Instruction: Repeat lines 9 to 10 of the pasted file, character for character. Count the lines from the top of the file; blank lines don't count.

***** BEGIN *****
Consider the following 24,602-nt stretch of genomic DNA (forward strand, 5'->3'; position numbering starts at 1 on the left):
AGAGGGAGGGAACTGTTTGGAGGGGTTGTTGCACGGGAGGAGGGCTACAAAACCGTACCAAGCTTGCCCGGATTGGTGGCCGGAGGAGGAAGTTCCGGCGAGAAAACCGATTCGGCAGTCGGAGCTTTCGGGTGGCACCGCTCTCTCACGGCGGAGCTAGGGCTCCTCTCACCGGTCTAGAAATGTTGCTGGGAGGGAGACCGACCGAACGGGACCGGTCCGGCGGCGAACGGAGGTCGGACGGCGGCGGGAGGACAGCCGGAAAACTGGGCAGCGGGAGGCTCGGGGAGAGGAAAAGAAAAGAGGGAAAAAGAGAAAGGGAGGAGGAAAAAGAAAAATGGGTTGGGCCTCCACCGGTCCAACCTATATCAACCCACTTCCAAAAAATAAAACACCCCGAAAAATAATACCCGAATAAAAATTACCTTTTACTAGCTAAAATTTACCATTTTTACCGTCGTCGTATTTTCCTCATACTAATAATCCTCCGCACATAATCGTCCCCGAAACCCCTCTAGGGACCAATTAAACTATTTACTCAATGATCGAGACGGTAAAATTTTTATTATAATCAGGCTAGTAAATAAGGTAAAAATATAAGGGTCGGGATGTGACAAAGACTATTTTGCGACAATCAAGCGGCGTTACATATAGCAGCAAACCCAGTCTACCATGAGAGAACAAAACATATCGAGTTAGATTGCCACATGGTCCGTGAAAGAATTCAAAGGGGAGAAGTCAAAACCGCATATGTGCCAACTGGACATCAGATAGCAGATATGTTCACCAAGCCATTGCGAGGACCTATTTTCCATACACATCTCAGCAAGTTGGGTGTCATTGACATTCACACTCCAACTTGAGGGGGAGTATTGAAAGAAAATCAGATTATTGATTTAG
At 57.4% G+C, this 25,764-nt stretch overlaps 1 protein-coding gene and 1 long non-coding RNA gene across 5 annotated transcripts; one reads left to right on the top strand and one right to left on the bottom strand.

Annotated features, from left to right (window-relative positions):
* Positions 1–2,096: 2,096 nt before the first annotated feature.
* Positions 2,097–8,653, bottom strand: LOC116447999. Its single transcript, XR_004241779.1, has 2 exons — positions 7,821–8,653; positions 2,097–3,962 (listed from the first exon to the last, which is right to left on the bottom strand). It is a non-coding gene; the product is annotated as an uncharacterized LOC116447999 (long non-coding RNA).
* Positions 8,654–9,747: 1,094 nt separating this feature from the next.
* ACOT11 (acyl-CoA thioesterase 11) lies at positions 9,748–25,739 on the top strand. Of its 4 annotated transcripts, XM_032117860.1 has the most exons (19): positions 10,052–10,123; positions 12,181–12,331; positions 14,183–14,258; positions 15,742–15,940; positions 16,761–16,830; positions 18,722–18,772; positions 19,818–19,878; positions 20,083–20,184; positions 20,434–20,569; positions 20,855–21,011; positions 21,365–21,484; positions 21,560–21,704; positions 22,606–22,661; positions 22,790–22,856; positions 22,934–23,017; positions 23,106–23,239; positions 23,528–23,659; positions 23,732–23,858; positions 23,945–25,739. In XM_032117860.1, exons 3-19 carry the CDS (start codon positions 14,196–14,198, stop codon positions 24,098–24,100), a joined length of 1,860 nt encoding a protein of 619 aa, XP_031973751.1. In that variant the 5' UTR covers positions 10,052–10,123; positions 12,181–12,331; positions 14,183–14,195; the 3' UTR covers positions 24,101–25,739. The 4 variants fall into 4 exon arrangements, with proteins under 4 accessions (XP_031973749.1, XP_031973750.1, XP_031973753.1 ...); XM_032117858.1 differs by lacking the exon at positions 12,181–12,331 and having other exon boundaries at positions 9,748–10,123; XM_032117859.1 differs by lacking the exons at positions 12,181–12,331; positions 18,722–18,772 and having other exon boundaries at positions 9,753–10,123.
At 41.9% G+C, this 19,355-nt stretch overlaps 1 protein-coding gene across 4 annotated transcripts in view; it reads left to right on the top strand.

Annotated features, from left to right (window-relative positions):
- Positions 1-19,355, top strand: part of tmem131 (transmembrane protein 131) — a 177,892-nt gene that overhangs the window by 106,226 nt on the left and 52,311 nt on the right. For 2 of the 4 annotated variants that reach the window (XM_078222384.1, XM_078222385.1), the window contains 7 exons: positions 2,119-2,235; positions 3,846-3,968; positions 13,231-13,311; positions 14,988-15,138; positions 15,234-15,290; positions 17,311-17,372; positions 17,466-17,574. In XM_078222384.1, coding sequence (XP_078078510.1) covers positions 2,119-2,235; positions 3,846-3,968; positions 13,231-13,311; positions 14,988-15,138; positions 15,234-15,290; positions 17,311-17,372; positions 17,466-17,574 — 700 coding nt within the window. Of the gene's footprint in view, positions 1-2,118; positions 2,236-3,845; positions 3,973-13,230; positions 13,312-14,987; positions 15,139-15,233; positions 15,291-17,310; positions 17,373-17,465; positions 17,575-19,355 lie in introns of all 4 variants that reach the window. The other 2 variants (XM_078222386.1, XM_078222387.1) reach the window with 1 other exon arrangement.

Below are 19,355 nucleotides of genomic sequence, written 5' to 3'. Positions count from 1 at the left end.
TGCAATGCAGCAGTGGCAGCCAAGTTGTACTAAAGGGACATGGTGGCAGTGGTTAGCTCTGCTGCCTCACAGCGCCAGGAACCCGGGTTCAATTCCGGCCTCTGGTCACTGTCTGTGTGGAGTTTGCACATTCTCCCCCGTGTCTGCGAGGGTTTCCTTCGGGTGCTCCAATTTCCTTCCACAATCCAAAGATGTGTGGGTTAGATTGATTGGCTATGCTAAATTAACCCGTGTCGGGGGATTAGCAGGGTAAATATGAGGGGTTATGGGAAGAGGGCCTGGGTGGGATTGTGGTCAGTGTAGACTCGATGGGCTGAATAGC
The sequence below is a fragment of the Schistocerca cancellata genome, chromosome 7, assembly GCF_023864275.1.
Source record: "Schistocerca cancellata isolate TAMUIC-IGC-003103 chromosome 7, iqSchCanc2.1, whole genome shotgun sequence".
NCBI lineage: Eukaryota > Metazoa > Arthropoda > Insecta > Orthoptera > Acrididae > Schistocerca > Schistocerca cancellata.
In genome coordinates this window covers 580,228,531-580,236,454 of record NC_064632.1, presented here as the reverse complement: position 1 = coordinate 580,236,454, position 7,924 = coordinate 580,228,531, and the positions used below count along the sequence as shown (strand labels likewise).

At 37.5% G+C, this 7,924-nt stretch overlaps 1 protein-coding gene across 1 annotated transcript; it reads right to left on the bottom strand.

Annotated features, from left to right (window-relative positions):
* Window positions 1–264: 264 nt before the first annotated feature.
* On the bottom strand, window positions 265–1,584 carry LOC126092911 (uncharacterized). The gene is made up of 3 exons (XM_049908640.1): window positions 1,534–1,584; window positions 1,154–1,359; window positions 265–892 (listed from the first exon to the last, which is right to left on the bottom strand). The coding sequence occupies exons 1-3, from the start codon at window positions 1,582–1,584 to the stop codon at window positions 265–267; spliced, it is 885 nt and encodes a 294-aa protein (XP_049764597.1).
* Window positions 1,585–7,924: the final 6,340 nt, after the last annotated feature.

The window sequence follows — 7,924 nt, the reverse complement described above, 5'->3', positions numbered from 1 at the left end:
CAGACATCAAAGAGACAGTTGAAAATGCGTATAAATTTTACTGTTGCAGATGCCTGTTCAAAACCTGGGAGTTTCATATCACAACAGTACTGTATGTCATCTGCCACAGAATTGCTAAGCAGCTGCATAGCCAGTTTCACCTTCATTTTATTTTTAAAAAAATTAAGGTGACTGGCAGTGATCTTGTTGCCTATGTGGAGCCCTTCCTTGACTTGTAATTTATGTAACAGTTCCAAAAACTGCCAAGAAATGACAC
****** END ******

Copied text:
At 41.9% G+C, this 19,355-nt stretch overlaps 1 protein-coding gene across 4 annotated transcripts in view; it reads left to right on the top strand.

Annotated features, from left to right (window-relative positions):